Thursday, January 18, 2018

Someone I love and honor posted a meme.  It is not significant what the meme said.  What is significant is the fact that the meme was completely false and generated by someone knowingly creating it with the intent of promulgating misinformation on social media.

This meme has been picked up and published and re-published across the internet adding to the culture of those who say, "you have your sources and I have mine"  The internet has been a force for good in many instances, but fearfully it has also allowed the promulgation of malicious misinformation.

I responded to the meme by asking, "If you knew that this were false, would you publish it anyway."  The response I got was not a thoughtful one. "We are not to comment on each other's posts. I have honored that."  So we are to live in silos of belief.  If I believe the earth is flat --- so be it.  Do not engage me with information to the contrary.   This is a huge problem for someone who grew up, completely enamored of Jefferson's words, 

"For here we are not afraid to follow truth wherever it may lead, nor to tolerate any error so long as reason is left free to combat it."                                                                                                                     - Thomas Jefferson to William Roscoe, December 27, 1820

But what if reason is not left free to combat error?  What then?  Jefferson never expected a world in which a lie could simply be repeated enough to win the day.  How did we arrive at this point?  I remember studying history and being fascinated by the role of propaganda in the rise of Nazism across Europe.  I remember thinking in a sort of naive "American Exceptionalism" way -- That would never happen here because the press would expose such a lie early and often.

Now a year into Trump's presidency I am disabused of such a notion.  The president simply says whatever is expedient at the moment and changes his statements depending on current perceptions of his base.   Our press has done a good job of exposing these lies, but the president has marginalized that with has his own network (Fox)  and his constant  tweets obfuscating and producing a confusing string of words.  We are called on to simply believe the most recent tweet.  We are not to look into the past tweets to compare.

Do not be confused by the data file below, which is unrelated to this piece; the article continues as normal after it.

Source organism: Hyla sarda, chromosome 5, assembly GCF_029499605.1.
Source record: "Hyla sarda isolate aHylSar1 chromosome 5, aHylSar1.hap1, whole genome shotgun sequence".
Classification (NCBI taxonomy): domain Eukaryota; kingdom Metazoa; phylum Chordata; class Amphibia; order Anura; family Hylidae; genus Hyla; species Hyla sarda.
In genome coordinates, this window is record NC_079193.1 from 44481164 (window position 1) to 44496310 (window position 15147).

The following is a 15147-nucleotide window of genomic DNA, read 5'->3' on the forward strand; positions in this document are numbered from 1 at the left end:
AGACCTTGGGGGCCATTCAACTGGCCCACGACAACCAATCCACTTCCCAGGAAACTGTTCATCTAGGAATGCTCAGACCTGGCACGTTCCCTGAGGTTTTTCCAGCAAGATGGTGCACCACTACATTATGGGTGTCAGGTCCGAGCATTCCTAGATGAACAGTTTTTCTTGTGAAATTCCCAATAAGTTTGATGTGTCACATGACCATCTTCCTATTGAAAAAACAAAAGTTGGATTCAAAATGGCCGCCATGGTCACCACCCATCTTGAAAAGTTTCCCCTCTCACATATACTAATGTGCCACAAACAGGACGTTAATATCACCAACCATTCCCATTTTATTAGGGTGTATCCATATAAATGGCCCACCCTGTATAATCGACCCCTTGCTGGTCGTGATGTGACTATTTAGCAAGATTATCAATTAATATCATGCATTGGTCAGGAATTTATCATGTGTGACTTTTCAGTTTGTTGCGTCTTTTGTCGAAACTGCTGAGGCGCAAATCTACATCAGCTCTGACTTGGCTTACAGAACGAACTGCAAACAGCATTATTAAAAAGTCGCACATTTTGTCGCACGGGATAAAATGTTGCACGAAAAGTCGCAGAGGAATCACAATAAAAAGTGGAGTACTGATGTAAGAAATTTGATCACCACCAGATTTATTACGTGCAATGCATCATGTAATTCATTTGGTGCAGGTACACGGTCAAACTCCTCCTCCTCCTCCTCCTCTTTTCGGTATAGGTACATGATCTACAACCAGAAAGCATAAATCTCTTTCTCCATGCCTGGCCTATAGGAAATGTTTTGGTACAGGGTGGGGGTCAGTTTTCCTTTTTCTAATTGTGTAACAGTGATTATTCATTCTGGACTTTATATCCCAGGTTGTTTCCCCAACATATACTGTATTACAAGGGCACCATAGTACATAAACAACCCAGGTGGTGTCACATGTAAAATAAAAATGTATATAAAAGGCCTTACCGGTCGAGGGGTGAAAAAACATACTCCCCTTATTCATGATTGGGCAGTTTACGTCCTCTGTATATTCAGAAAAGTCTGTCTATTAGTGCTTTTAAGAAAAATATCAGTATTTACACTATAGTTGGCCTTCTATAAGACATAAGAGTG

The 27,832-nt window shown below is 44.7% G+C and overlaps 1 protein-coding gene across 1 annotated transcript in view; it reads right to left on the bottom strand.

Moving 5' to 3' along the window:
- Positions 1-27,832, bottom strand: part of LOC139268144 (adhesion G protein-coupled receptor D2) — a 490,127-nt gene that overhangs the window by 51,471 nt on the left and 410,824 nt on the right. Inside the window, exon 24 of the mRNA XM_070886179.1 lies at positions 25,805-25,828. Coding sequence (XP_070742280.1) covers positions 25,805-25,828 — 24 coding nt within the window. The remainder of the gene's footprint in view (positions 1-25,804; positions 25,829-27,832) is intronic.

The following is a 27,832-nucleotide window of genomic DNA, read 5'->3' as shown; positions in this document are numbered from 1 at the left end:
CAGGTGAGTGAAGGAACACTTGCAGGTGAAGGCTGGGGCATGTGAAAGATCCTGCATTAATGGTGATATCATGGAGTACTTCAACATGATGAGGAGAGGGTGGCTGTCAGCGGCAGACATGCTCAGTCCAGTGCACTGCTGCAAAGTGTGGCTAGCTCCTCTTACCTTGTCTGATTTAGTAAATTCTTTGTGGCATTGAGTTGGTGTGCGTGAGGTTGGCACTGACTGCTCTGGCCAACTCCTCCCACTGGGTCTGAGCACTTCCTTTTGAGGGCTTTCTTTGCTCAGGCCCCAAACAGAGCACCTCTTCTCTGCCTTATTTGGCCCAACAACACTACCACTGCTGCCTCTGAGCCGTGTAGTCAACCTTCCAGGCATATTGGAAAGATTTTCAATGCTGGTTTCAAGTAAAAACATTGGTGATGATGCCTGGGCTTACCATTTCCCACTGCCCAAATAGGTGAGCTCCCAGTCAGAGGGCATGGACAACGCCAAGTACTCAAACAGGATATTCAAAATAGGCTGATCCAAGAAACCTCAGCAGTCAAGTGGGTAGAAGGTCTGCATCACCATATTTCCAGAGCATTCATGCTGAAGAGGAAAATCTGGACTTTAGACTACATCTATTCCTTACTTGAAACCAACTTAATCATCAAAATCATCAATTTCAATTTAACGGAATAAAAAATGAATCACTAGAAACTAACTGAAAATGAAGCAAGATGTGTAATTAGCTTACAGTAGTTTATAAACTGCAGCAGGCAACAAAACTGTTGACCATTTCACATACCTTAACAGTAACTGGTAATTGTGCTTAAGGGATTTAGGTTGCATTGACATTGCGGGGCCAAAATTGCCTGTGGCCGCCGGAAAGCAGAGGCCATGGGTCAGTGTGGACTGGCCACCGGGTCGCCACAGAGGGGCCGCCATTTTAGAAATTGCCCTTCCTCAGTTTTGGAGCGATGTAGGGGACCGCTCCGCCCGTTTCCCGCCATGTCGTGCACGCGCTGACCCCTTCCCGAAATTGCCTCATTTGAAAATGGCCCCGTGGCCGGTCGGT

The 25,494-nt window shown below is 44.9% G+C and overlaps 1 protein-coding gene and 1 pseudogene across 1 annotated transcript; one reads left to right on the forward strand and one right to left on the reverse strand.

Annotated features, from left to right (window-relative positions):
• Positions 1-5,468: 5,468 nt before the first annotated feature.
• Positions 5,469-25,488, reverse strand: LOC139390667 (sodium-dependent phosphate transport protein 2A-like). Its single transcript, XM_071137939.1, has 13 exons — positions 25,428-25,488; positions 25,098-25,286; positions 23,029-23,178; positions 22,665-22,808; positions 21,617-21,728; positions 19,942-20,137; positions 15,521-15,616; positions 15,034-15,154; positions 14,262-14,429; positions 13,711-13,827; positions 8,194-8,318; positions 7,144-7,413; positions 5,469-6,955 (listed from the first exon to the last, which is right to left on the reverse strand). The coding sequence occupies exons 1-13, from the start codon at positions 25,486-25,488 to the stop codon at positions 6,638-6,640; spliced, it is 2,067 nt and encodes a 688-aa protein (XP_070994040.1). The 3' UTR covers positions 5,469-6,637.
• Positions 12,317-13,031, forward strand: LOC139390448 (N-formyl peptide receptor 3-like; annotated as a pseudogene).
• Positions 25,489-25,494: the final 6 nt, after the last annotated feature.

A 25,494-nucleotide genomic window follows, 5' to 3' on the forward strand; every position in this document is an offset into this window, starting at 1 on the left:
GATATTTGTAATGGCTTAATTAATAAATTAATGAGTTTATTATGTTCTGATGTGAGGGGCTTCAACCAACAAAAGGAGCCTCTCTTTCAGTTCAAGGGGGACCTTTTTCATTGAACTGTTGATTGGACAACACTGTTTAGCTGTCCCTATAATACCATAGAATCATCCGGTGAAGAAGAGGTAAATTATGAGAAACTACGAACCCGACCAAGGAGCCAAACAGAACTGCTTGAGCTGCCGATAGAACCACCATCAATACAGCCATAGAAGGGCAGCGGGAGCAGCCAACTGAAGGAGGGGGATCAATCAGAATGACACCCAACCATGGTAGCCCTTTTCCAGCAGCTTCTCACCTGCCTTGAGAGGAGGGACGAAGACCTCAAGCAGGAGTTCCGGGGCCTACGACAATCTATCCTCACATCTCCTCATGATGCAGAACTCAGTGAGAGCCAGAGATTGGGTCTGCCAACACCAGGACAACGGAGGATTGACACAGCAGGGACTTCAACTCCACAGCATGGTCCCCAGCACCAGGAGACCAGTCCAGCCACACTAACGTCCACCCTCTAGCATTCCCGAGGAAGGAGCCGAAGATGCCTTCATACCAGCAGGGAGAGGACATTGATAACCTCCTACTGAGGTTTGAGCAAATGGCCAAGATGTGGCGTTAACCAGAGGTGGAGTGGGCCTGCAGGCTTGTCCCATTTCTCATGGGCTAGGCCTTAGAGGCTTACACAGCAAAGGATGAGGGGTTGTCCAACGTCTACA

Early in the campaign, I noticed these memes and tried to track them down to confirm their veracity.  I couldn't find their source.  It was so hidden that one could not find the original writer.  Some of these were particularly egregious, like the one about the Pizzeria in D.C. where Hillary was supporting child trafficking. Another report which had an "FBI agent suspected in Hillary email links found dead"  This one turned out to trace to  the Denver Guardian.  In checking on the Denver Guardian I discovered that it wasn't a real site at all. The Denver Guardian was nothing more than a web site with links that did not work, with no way to learn who was responsible for it.  It even had a fake street address.  So the information was created for the sole purpose of misleading and getting people to click on other fake news stories.

How do we fight this kind of thing in a world where my dear friend says he doesn't want to hear anything that might contradict what he believes?  Perhaps you are saying that I do the same.  I assure you that is not true.  For example when I see a meme or post that I really want to be true, my go to thought today is to check it out before I repost it or forward.  I acknowledge my bias to be sure, but I want to know the truth beyond that bias!

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